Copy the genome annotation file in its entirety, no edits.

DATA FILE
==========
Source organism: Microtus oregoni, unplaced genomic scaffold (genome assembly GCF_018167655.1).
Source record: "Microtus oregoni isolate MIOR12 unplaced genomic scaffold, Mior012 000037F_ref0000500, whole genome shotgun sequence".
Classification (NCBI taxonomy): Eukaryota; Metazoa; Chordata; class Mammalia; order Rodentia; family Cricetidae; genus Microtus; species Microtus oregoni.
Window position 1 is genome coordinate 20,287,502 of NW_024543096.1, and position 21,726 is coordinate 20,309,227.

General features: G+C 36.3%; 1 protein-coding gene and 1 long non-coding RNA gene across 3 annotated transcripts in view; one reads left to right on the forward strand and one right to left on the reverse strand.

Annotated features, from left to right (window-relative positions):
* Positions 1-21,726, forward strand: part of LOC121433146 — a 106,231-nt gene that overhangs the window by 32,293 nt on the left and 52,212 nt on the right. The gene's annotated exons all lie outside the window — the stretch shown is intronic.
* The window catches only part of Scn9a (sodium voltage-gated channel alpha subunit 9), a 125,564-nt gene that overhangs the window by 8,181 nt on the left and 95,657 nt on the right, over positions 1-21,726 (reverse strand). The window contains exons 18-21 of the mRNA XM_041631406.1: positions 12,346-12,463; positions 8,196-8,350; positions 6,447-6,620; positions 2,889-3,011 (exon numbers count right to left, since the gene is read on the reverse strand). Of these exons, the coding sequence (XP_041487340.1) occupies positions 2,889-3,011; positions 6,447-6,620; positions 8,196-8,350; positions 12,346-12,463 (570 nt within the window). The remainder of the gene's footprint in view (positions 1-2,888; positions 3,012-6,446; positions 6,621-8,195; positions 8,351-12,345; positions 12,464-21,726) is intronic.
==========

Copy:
Source organism: Microtus oregoni, unplaced genomic scaffold (genome assembly GCF_018167655.1).
Source record: "Microtus oregoni isolate MIOR12 unplaced genomic scaffold, Mior012 000037F_ref0000500, whole genome shotgun sequence".
Classification (NCBI taxonomy): Eukaryota; Metazoa; Chordata; class Mammalia; order Rodentia; family Cricetidae; genus Microtus; species Microtus oregoni.
Window position 1 is genome coordinate 20,287,502 of NW_024543096.1, and position 21,726 is coordinate 20,309,227.

General features: G+C 36.3%; 1 protein-coding gene and 1 long non-coding RNA gene across 3 annotated transcripts in view; one reads left to right on the forward strand and one right to left on the reverse strand.

Annotated features, from left to right (window-relative positions):
* Positions 1-21,726, forward strand: part of LOC121433146 — a 106,231-nt gene that overhangs the window by 32,293 nt on the left and 52,212 nt on the right. The gene's annotated exons all lie outside the window — the stretch shown is intronic.
* The window catches only part of Scn9a (sodium voltage-gated channel alpha subunit 9), a 125,564-nt gene that overhangs the window by 8,181 nt on the left and 95,657 nt on the right, over positions 1-21,726 (reverse strand). The window contains exons 18-21 of the mRNA XM_041631406.1: positions 12,346-12,463; positions 8,196-8,350; positions 6,447-6,620; positions 2,889-3,011 (exon numbers count right to left, since the gene is read on the reverse strand). Of these exons, the coding sequence (XP_041487340.1) occupies positions 2,889-3,011; positions 6,447-6,620; positions 8,196-8,350; positions 12,346-12,463 (570 nt within the window). The remainder of the gene's footprint in view (positions 1-2,888; positions 3,012-6,446; positions 6,621-8,195; positions 8,351-12,345; positions 12,464-21,726) is intronic.